Who Do You Hope to Meet?

Conferences are one of the best ways for us to meet new people familiar with the donor relations and stewardship profession. Furthermore, these gatherings provide an opportunity to explore what we know best in the company of others who share our vocabulary, experience and objectives.  And, if all goes well, we encounter folks with new ideas or positions that challenge our own.  In doing so, we learn and gain confidence in our own understanding of our profession.

When you attend a conference, who do you hope to meet?  Is it the person who works in the same type of organization as you, a person in your region who you might contact more regularly, or an industry superstar who will be presenting?  Are you the type to plan every minute of your agenda before you arrive or go where the mood takes you?

I find myself to be a bit of both.  One thing I know for sure:  I am a conference junkie.  I love them.  Luckily, my work allows me to attend half a dozen or more per year and I choose from a broad array of styles and topics.  Sometimes I present, sometimes I exhibit, sometimes organize.  Sometimes I do all of the above.  And every once in a while, I just attend.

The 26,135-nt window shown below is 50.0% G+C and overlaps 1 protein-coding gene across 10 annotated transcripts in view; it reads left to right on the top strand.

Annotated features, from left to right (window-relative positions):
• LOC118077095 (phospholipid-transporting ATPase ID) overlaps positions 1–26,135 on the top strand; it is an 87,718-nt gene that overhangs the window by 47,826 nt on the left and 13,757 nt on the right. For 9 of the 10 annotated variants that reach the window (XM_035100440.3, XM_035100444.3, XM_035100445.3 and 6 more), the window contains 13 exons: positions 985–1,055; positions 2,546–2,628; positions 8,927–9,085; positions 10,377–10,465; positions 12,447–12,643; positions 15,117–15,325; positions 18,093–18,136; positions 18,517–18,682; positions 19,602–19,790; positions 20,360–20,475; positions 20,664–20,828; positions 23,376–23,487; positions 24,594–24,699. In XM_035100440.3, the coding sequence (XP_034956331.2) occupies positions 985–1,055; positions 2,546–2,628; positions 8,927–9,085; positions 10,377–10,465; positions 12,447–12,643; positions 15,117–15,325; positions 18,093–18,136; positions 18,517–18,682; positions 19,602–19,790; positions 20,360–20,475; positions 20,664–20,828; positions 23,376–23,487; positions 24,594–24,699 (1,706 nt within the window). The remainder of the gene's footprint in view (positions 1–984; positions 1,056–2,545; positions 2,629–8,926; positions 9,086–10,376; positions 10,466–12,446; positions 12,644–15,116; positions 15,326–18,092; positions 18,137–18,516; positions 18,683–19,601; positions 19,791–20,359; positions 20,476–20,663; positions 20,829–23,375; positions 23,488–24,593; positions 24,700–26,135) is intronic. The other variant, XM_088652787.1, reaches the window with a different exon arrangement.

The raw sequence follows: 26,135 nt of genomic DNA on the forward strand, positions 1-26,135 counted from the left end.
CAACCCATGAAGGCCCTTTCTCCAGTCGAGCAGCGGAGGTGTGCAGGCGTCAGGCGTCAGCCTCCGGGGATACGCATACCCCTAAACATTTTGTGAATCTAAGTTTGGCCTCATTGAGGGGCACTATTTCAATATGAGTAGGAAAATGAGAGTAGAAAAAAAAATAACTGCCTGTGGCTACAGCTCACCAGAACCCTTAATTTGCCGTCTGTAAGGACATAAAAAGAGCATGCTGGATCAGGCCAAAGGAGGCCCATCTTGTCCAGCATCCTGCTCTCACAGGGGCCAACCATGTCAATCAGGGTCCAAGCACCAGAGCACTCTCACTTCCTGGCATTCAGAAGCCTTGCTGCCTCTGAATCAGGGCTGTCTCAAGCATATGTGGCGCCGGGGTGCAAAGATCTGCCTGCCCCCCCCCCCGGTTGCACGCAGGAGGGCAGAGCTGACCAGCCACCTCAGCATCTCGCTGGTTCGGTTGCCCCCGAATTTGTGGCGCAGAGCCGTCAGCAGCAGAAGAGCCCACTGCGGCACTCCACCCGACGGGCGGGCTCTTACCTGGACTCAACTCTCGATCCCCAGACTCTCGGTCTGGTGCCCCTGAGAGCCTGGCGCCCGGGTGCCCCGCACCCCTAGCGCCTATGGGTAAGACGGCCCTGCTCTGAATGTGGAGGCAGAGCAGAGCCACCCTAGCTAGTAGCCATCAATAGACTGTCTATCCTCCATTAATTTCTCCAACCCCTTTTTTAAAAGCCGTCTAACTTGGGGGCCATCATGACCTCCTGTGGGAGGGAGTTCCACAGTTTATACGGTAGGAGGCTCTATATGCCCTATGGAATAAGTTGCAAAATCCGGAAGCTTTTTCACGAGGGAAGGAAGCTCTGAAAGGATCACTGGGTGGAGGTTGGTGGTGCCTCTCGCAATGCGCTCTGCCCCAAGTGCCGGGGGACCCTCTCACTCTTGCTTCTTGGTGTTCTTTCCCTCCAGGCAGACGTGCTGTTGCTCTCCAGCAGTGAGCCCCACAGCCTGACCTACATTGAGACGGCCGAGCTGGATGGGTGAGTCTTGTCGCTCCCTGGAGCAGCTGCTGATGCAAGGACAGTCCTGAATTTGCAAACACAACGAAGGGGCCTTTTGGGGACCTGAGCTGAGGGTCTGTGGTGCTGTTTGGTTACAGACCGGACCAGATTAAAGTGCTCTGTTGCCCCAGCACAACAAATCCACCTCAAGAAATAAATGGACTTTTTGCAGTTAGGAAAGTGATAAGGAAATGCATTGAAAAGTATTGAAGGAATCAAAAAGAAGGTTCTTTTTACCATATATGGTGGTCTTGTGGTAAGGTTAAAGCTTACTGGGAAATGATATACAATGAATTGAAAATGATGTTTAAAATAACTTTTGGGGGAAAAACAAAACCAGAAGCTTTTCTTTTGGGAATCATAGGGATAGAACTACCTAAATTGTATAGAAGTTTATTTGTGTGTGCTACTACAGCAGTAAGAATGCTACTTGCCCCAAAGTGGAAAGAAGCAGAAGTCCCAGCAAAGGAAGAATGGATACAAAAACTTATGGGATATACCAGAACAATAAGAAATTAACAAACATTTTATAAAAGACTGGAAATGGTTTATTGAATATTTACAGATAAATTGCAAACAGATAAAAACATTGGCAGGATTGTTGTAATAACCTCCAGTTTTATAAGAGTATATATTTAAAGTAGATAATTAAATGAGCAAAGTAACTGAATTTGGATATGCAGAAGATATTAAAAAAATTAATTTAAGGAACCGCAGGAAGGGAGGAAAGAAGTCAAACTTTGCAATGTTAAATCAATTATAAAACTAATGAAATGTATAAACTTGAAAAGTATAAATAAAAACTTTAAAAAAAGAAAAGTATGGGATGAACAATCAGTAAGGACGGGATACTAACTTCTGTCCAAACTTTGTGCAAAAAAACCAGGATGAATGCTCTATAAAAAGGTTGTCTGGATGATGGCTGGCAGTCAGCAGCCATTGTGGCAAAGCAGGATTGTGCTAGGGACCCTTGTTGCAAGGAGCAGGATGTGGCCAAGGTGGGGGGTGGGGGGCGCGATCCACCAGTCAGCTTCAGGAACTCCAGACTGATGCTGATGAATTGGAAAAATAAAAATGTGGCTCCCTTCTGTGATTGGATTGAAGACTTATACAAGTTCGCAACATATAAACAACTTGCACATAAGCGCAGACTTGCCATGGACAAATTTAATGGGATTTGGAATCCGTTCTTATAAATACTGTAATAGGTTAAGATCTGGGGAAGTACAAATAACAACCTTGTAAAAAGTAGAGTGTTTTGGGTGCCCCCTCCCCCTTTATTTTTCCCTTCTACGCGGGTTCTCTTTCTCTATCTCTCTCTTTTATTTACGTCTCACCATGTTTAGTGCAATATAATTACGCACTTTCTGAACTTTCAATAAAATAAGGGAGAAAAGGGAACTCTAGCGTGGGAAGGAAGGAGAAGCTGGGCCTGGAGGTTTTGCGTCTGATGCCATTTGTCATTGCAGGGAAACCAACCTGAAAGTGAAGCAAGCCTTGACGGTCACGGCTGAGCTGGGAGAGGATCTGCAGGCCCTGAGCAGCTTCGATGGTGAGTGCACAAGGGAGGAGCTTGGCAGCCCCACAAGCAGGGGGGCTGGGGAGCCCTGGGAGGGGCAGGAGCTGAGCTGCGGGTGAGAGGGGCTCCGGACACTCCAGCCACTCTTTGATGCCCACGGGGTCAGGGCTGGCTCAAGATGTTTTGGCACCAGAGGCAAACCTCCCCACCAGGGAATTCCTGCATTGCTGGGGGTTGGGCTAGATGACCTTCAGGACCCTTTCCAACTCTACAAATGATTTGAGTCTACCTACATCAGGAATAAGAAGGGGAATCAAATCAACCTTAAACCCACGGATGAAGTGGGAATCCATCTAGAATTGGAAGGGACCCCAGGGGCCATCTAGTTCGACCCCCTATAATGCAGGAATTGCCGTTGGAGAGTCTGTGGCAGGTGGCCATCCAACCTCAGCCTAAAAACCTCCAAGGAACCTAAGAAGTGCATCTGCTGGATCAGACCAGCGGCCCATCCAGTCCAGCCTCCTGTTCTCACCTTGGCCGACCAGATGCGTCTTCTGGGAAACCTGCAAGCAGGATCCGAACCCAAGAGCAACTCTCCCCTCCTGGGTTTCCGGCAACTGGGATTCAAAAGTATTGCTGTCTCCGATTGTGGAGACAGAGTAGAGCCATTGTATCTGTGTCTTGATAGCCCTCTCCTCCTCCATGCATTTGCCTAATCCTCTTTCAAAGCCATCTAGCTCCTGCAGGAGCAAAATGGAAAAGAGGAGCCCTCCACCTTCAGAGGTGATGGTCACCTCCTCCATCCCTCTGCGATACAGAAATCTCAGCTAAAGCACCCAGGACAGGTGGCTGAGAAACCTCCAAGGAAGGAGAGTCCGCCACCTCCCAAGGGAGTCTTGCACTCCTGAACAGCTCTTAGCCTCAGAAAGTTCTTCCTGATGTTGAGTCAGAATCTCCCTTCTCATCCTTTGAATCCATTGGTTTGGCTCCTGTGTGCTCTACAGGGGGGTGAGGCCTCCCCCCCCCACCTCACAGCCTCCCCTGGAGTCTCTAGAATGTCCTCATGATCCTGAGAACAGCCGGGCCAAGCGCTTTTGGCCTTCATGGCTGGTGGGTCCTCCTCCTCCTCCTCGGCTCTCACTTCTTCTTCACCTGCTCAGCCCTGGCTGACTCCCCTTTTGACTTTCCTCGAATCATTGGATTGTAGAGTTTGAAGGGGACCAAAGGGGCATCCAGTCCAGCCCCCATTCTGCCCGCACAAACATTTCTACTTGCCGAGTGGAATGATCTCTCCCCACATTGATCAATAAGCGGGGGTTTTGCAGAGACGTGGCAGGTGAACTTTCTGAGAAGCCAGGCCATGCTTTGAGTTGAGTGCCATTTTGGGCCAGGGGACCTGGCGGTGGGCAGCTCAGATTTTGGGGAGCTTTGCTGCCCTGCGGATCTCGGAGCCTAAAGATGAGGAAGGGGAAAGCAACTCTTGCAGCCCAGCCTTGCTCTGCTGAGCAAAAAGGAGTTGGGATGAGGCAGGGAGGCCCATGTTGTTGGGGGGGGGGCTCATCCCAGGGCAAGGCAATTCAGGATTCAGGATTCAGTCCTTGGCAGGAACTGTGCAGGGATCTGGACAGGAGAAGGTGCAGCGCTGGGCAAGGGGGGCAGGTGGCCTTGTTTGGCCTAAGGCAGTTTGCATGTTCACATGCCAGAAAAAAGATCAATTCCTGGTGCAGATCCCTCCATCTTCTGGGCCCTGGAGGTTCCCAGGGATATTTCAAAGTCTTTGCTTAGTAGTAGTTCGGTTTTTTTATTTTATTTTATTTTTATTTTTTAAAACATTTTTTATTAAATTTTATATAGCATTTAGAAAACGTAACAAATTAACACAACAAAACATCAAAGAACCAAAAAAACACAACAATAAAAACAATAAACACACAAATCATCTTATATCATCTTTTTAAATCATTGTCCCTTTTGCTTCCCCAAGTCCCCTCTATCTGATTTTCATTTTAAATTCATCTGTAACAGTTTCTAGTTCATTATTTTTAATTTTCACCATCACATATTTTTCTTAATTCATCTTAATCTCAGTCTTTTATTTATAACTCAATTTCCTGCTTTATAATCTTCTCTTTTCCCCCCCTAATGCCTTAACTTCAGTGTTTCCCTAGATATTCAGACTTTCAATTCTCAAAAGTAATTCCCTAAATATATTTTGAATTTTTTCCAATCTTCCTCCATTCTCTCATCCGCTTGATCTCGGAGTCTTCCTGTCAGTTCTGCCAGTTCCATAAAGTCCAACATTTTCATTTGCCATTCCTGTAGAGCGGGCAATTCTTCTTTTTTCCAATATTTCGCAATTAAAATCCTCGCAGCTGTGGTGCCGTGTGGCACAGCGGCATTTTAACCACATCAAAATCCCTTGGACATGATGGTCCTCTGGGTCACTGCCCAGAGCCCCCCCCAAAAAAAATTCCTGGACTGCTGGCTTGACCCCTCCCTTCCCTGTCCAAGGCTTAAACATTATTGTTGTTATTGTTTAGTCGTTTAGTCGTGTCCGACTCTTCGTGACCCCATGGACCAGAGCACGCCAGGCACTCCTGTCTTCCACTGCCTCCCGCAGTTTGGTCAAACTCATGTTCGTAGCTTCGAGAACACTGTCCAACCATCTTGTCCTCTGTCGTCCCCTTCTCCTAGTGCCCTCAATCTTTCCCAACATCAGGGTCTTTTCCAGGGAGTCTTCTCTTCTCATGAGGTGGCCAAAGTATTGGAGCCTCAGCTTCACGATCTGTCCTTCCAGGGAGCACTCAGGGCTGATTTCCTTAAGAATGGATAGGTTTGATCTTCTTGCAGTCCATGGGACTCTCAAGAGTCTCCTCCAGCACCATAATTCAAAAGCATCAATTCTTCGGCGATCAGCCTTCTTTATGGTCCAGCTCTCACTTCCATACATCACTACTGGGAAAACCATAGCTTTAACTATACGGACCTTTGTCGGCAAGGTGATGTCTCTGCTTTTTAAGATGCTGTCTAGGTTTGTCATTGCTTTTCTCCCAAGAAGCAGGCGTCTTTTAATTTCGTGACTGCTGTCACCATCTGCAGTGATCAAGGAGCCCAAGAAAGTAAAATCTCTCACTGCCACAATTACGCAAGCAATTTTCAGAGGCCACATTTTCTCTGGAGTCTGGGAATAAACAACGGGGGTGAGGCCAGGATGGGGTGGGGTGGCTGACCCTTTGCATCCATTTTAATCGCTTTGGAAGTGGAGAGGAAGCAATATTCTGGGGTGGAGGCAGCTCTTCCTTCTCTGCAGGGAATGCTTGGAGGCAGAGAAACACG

Such was the case at this year’s Association of Fundraising Professionals international conference in Baltimore, Maryland.  It was a mega-conference, 4000 attendees including the exhibitors.  And it was big names – keynotes included Whoopi Goldberg, Seth Godin and Isabel Allende.  Adrian Sergeant, Tom Ahern, Karen Osborne, Penelope Burk and all the other starts were there.  Everything about it was enormous and a bit overwhelming. And I’m really glad I went because a huge realization came to me while I was there:  very few understand donor relations and stewardship like we do.

This was a gathering of the brightest minds in fundraising, yet over and over again, I heard stewardship referred to as a response not a fundamental principle.  And when I took a deeper dive with individuals there, I found that there was a surprising lack of shared vocabulary.   I realized that I have been focusing inwards, looking to others “like me,” all the while missing the other players in the non-profit industry.  As a consultant, I caught myself being guilty of singing to the choir.

So, I am setting a new goal:  with my next client meeting, at my next conference, with the next blog I read, I am going to make it a point to meet the people who are around the work I do but somehow separate from it.  In doing so, I hope to expand the impact of my knowledge and challenge myself with new ways of thinking.  

As you go about your day, or when you attend that next meeting or conference, who do you hope to meet?